Warnings About Italian Solar Sector
The industry cheer raised over news of Italy’s meteoric rise toward grid parity and its quest for photovoltaic dominance has been dampened lately by concerns from analysts that a speculative bubblemay be forming and that the Italian solar PV market may follow the“stop-and-go story” of Spain’s. Italy’s solar incentives, among themost generous in Europe, include a feed-in tariff that guaranteesinvestors up to 0.49 euros per kilowatt-hour of produced power for 20 years and a 1,200 MW cap on the capacity able to be covered by the incentives.Sector experts expect to see a total installed capacity of 1,200-1,300MW by 2010, up from 450 MW today, and some even believe grid paritypossible by next year. Sounds too good to be true? A number of analystsseem to think so: they doubt that the Italian government will be ableto sustain this fairy tale scenario, and are expressing their alarm byraising comparisons to the cautionary tale offered by Spain.
Amidst their optimism, a variety of industryleaders have thrown cold water on the heated excitement of their peers.Anton Milner, chief executive of Germany’s Q-Cells,stated that “Italy must stop the overheating and abuse of the market, astop-and-go story we saw with Spain,” while forecasting cost reductionsof 40 to 50 percent in producing solar energy within six years. And,according to this Financial Times article,the relative lack of long-term clarity “over the level of tariffs to beset after 2010” and the exodus of investors unleashed by the “collapseof the Spanish market,” caused by the credit crunch and property slump,are contributing to the dangers of this bubble. Does the word“speculative bubble” remind you of a certain problem in 2007 and 2008?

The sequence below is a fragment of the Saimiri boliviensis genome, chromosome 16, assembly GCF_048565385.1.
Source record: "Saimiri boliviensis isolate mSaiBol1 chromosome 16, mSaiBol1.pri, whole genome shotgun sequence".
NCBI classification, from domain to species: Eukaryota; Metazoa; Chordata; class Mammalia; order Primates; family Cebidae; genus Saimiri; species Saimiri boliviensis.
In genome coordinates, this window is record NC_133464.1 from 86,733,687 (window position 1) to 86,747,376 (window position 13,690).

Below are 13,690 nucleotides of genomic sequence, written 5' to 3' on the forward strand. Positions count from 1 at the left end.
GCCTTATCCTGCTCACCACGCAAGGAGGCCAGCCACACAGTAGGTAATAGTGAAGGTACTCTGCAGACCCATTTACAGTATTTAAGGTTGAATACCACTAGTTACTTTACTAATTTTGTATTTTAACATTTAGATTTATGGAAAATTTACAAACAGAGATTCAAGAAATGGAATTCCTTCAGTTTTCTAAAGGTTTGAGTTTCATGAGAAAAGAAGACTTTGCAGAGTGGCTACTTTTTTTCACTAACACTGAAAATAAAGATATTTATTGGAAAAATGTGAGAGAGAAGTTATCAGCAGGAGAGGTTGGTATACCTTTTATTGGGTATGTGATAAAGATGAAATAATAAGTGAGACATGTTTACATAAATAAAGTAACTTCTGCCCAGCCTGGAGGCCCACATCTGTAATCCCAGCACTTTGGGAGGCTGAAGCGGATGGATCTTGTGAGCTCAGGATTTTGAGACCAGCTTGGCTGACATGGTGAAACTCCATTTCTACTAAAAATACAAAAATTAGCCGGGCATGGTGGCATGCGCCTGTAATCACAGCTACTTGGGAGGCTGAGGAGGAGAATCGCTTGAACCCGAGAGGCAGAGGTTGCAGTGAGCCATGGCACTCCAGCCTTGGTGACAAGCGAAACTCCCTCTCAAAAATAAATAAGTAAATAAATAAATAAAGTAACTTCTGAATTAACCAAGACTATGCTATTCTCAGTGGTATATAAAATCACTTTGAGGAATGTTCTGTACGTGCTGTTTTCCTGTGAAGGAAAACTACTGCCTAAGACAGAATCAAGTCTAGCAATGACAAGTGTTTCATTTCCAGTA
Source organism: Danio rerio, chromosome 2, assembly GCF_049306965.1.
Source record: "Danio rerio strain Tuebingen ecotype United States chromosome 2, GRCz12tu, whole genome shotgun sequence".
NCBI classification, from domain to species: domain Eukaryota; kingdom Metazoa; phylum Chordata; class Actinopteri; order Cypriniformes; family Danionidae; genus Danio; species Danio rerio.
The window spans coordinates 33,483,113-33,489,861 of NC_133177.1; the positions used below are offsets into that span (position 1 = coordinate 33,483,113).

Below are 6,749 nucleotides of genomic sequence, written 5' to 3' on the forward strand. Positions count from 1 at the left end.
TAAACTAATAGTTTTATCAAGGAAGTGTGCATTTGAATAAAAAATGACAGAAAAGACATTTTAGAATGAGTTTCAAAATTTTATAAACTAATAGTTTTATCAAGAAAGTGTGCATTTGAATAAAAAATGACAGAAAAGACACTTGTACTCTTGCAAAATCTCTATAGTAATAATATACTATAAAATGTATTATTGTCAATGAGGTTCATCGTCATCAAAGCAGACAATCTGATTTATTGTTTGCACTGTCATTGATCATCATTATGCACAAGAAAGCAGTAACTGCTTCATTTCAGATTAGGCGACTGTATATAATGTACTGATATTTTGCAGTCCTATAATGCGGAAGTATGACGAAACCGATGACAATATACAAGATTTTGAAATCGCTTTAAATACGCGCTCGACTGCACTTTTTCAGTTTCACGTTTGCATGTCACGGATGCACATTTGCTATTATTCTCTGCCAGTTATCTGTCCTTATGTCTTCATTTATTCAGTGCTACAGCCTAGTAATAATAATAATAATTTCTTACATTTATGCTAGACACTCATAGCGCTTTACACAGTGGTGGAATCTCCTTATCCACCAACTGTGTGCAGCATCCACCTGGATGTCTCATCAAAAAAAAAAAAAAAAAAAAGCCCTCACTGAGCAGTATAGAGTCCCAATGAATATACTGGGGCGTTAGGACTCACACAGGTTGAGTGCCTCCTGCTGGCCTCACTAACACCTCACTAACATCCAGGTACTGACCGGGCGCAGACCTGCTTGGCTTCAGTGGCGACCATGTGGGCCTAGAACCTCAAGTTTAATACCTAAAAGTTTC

“Solar is the new real estate in Italy,”complained one project developer, saying that all sorts of propertycompanies were piling into the sector.
While measures have been taken—
Gerardo Montanino, head of GSE, the state-run powermanagement agency, said incentives were too high in Italy at 68-75cents a kilowatt hour, about double the level in Germany. Tariffs areexpected to decrease in 2010 by 2 per cent.
—“hefty” financial penalties have been introduced to ensure thetimely completion of solar projects and government officials havedeclared themselves up to their necks trying to separate the genuineinvestors from the speculators (as well as from suspected Mafiainvolvement), the death of Spain’s own glorious-and-costly subsidy schemeoffers a lesson many have taken to heart. Yet, as history has shownagain and again, we can only learn from our mistakes, and, while ittakes time to find a working scheme, it’s certainly not the end of theday for the Spanish PV market—and neither, hopefully, will it be for the Italian solar sector. Thoughts?
Search 26k+ Solar Articles
- Securitization and Renewable Energy
- The All-Electric Fiat 500e
- The Energy Supercomputer
- A Breakthrough or Just Another PV Module?
- Bloom Energy Sees Revenue Drop in Q1
- Catching Photosynthesis in the Act
- Top 5 Ways The U.S Military is Utililizing Renewable Energy
- New Solar Technology to Increase Efficiency
- The Rise Of The Green Machines
- Solar Savings: Tax Credits and Solar
- Australian Scientists Printing Solar Cells Down Under
- Why are Auto Dealers Hating on Tesla?